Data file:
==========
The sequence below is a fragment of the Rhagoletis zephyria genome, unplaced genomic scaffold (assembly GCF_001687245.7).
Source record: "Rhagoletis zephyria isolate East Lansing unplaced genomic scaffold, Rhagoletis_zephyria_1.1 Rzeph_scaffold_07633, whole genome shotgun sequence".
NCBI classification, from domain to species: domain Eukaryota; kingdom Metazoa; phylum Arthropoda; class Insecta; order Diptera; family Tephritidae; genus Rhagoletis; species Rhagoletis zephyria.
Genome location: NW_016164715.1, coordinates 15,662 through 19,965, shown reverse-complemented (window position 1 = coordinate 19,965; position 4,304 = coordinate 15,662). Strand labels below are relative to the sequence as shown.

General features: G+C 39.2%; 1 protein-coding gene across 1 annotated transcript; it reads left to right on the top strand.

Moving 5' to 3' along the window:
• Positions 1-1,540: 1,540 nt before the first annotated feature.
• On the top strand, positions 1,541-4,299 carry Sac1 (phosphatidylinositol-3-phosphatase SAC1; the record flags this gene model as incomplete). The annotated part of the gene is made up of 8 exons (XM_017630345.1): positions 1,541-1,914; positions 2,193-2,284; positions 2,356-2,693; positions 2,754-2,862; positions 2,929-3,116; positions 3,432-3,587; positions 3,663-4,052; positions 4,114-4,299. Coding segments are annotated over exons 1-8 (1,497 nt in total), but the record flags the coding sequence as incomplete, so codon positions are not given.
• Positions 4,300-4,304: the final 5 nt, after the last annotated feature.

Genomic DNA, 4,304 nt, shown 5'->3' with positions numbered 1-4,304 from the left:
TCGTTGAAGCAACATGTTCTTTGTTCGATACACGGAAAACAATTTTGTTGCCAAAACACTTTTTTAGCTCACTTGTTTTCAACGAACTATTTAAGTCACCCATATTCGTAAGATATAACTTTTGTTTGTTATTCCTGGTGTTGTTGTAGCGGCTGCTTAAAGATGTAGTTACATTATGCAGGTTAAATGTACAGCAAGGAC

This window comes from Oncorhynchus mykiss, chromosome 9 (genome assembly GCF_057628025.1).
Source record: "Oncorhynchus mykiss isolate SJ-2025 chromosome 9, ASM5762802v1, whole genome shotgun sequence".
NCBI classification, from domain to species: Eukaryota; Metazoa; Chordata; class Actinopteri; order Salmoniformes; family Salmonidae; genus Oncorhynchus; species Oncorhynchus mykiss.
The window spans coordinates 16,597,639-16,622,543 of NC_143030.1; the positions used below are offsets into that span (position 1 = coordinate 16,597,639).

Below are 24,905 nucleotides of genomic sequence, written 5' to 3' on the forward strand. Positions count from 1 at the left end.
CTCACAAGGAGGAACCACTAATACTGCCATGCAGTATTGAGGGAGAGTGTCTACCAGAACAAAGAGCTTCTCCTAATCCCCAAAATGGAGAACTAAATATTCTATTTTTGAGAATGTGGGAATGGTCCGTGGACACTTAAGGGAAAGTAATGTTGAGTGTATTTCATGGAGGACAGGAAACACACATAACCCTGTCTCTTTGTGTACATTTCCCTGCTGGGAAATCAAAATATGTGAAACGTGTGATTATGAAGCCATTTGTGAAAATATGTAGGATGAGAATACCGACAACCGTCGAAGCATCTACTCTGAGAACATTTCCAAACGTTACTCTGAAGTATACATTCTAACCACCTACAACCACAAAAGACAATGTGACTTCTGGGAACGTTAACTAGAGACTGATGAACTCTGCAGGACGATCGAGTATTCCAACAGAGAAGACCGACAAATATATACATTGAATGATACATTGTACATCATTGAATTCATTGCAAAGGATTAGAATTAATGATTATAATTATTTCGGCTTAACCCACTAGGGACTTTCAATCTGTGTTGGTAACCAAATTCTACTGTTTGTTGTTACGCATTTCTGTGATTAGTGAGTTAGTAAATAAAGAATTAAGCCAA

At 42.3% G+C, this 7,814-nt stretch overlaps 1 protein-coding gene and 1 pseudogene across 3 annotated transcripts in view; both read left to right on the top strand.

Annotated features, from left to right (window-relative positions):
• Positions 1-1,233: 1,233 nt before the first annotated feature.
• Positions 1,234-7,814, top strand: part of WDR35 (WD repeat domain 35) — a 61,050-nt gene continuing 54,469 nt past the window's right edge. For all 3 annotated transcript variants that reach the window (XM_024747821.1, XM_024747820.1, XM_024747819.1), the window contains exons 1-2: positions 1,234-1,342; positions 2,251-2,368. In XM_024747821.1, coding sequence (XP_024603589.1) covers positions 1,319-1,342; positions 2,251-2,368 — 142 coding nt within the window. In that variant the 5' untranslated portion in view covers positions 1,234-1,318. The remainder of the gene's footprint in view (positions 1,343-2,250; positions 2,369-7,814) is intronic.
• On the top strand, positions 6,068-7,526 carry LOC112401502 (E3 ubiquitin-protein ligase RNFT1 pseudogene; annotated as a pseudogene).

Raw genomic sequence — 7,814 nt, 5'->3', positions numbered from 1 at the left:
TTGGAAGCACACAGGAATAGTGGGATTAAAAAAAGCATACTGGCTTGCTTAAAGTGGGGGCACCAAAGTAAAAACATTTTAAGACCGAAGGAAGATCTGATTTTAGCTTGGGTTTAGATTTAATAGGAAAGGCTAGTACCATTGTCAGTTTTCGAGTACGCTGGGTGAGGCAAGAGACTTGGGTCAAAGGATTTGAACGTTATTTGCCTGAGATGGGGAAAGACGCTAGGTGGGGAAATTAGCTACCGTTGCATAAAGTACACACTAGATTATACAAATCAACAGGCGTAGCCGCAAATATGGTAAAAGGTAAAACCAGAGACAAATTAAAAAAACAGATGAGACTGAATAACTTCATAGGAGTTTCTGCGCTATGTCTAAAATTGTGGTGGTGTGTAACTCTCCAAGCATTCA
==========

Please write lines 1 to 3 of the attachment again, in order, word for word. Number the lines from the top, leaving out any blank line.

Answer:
The sequence below is a fragment of the Rhagoletis zephyria genome, unplaced genomic scaffold (assembly GCF_001687245.7).
Source record: "Rhagoletis zephyria isolate East Lansing unplaced genomic scaffold, Rhagoletis_zephyria_1.1 Rzeph_scaffold_07633, whole genome shotgun sequence".
NCBI classification, from domain to species: domain Eukaryota; kingdom Metazoa; phylum Arthropoda; class Insecta; order Diptera; family Tephritidae; genus Rhagoletis; species Rhagoletis zephyria.